I can see the potential for trouble if the light spectrum is significantly different, though. It seems from the article that a flat taken with a source rich in IR may be affected by unexpected reflections and would look different to a flat taken with visible-only light that does not suffer such reflections (unless the IR is fully filtered out by the imaging train). Two different looking flats can't both be correct. Even with IR filtered out, who knows what other subtle differences there might be in unwanted reflections even between blue and red visible light?

Maybe twilight flats with a decent diffuser IS a better match than artificial light sources. Perhaps the final answer is to construct pseudo flats from exposures of the actual sky taken around the time and place of the light frames, and at the full light-frame exposure time. Then we could just subtract the pseudo-flat and be sure it was a pretty accurate match. Bit time-consuming though!

Adrian

Edited by opticalpath

Share this post


Link to post
Share on other sites

The crux is just whether or not the reflections really do remain proportional to the true signal landing on the chip between flats and lights. Rob, you reckon they must. As I say, I'm not confident that I know one way or the other. (Not an unfamiliar situation for me!!)

Olly

I'm not certain that they will Olly, but I haven't had an issues like this so will carry on doing what I do normally! If the reflections are non-linear, then one would assume that shooting flats at a lower ADU would help alleviate the problem. I do tend to shoot my flats at a quite low ADU, rather than 1/2-2/3 of full well depth, so maybe that's why I'm not seeing these effects.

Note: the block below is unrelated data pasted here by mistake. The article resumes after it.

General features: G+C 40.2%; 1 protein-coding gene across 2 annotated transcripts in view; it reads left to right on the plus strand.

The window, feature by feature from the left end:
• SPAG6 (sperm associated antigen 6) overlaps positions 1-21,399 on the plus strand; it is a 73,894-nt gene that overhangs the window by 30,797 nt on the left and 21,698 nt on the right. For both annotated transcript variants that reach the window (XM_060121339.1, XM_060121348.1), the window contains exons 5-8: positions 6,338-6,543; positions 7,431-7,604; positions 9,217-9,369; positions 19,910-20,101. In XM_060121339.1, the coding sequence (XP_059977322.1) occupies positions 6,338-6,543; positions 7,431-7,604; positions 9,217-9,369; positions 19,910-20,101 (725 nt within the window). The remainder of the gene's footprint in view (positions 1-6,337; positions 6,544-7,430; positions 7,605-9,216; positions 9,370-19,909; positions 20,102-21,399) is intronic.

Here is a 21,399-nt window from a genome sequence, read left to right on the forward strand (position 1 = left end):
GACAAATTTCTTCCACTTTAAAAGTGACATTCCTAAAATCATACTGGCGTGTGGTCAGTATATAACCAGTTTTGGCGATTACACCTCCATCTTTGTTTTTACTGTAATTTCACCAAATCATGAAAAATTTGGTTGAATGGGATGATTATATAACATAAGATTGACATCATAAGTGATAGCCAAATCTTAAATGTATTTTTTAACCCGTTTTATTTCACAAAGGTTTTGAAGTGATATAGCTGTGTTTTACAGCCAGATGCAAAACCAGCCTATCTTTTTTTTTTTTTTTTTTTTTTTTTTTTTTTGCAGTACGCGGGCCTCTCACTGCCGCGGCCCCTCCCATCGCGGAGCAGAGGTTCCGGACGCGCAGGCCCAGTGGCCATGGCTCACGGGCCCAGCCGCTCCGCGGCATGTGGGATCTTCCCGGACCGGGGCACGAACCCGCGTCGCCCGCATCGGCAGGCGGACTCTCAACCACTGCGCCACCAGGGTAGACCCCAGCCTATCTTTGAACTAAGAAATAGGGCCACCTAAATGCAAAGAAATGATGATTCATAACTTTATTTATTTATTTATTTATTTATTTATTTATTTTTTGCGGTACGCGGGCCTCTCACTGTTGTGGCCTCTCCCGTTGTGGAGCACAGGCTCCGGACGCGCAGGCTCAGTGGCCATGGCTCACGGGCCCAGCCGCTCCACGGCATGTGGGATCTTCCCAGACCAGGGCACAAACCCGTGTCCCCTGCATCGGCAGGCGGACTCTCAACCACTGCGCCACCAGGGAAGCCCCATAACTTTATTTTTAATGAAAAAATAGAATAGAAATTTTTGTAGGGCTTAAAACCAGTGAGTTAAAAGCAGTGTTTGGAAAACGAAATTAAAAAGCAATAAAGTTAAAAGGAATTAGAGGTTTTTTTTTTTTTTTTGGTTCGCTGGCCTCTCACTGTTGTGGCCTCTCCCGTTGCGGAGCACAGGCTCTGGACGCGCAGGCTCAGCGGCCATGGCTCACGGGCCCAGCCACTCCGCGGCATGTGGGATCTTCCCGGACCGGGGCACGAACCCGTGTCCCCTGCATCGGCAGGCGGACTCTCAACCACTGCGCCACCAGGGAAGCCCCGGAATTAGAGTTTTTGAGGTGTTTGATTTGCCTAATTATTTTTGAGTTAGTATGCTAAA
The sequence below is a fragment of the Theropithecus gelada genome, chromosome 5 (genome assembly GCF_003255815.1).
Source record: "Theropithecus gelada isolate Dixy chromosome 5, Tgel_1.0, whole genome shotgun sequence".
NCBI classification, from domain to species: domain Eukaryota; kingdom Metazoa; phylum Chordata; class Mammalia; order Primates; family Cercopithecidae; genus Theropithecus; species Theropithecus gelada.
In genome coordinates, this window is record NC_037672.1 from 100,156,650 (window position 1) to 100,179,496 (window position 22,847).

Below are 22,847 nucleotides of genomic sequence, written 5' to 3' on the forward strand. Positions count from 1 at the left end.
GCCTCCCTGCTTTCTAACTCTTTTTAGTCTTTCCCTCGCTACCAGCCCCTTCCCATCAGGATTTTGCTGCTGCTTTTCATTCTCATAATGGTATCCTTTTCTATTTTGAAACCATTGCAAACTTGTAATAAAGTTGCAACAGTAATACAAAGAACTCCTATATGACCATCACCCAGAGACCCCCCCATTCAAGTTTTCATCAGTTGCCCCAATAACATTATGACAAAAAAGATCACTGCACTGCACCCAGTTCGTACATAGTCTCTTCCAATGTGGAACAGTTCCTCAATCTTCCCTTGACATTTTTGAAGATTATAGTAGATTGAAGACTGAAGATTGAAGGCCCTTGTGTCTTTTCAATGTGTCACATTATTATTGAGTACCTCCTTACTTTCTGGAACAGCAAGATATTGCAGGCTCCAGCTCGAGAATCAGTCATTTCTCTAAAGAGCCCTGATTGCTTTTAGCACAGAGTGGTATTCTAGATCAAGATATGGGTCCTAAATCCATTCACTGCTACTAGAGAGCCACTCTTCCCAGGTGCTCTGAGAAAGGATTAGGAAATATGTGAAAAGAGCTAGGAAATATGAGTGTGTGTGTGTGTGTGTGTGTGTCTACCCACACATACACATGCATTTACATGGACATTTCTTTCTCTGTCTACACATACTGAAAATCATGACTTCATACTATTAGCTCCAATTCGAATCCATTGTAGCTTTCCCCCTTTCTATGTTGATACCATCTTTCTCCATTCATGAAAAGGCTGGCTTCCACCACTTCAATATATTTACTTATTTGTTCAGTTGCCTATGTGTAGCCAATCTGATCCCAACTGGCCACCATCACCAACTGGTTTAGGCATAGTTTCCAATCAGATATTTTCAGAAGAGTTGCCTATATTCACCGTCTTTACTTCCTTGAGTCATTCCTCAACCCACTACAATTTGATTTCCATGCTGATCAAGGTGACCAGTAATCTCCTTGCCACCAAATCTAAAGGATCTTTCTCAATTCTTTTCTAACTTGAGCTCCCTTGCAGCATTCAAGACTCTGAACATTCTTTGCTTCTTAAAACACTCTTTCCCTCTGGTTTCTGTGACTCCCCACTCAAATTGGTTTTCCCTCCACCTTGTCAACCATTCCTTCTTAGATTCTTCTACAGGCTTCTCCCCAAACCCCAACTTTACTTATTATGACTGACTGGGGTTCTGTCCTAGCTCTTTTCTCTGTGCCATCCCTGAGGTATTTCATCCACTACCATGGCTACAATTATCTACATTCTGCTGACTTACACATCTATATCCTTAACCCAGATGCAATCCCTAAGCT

Cheers

Rob

Share this post


Link to post
Share on other sites

Adrian, the flat calibration is performed by division so it should be self-adjusting, as it were. I don't know the mathematical term but I have a mathematical genius coming soon and will bend his ear...

Rob, I think that our ODK flats started to work at least fairly well when I dropped the ADU as you are suggesting. I now go for about 15000. In fact I think you suggested this, for which our thanks. Why this is important I don't know. It doesn't affect the refractors, so I do wonder if it's something in the optical path - which is why I liked the reflections theory.

Olly

Share this post


Link to post
Share on other sites

Create an account or sign in to comment

You need to be a member in order to leave a comment

Create an account

Sign up for a new account in our community. It's easy!

Register a new account

Sign in

Already have an account? Sign in here.

Sign In Now

  • Recently Browsing   0 members

    No registered users viewing this page.

×
×
  • Create New...

Important Information

By using this site, you agree to our Terms of Use.